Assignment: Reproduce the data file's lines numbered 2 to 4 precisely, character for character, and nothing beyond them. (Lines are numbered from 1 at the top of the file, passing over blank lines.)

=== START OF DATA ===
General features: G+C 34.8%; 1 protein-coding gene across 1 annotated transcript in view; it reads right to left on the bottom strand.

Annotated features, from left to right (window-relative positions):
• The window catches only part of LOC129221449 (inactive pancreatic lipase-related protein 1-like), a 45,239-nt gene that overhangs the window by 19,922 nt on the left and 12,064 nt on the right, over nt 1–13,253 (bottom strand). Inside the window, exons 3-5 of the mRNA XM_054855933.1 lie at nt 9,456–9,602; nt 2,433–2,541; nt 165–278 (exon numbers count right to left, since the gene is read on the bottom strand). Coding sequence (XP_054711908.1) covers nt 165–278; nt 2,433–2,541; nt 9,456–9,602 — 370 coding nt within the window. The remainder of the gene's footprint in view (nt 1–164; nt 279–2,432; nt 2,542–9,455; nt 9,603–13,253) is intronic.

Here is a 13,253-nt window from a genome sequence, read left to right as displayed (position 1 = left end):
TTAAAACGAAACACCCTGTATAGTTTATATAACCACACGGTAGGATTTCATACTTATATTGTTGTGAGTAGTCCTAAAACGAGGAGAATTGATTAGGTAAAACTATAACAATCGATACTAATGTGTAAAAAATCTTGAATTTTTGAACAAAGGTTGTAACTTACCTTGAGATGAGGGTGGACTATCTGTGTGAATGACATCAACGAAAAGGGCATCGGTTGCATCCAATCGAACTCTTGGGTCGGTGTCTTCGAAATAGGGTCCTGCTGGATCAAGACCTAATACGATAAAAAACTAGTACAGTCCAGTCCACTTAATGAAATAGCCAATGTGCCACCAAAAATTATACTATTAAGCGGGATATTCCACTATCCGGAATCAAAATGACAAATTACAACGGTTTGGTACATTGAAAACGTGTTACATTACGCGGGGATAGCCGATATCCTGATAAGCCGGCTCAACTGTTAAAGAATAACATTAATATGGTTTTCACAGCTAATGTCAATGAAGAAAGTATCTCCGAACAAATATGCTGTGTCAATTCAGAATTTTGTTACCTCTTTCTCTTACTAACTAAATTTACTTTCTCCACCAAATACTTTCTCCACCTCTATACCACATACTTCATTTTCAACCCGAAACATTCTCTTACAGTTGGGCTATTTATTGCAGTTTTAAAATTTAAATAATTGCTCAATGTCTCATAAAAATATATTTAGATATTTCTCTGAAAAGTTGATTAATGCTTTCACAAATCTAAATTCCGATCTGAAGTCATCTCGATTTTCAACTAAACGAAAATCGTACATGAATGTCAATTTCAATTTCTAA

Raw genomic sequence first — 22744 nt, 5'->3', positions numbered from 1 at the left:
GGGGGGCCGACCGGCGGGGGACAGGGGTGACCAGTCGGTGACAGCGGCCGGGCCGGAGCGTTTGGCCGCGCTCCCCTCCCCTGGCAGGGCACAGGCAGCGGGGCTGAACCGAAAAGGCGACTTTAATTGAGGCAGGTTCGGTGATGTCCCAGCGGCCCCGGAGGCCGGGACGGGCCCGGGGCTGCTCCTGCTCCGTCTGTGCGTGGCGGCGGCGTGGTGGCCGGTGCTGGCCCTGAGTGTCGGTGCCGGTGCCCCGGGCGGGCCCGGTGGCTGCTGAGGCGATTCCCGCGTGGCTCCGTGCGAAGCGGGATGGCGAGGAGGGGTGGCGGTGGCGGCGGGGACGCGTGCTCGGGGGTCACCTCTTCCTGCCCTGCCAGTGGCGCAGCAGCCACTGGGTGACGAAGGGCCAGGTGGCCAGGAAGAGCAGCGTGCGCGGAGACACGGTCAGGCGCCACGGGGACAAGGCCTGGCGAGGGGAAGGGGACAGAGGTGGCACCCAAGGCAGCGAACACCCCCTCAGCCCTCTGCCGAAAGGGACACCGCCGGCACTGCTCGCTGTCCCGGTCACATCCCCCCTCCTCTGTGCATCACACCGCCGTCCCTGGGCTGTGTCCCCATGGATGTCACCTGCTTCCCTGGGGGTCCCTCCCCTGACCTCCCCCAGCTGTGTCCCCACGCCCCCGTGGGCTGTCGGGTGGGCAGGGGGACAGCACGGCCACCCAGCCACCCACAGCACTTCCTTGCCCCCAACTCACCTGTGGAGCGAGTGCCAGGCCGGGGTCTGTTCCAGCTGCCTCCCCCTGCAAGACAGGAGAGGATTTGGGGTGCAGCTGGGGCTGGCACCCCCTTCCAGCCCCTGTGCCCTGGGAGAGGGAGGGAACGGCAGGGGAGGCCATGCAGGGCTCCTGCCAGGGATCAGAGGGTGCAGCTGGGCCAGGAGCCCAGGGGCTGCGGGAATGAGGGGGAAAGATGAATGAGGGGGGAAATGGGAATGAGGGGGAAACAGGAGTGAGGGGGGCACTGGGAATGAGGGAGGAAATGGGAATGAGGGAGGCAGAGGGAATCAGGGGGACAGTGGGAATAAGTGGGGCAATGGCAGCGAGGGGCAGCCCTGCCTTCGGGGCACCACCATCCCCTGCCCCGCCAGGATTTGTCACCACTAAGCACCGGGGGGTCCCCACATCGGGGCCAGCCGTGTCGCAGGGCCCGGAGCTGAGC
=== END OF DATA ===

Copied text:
Annotated features, from left to right (window-relative positions):
• The window catches only part of LOC129221449 (inactive pancreatic lipase-related protein 1-like), a 45,239-nt gene that overhangs the window by 19,922 nt on the left and 12,064 nt on the right, over nt 1–13,253 (bottom strand). Inside the window, exons 3-5 of the mRNA XM_054855933.1 lie at nt 9,456–9,602; nt 2,433–2,541; nt 165–278 (exon numbers count right to left, since the gene is read on the bottom strand). Coding sequence (XP_054711908.1) covers nt 165–278; nt 2,433–2,541; nt 9,456–9,602 — 370 coding nt within the window. The remainder of the gene's footprint in view (nt 1–164; nt 279–2,432; nt 2,542–9,455; nt 9,603–13,253) is intronic.

Here is a 13,253-nt window from a genome sequence, read left to right as displayed (position 1 = left end):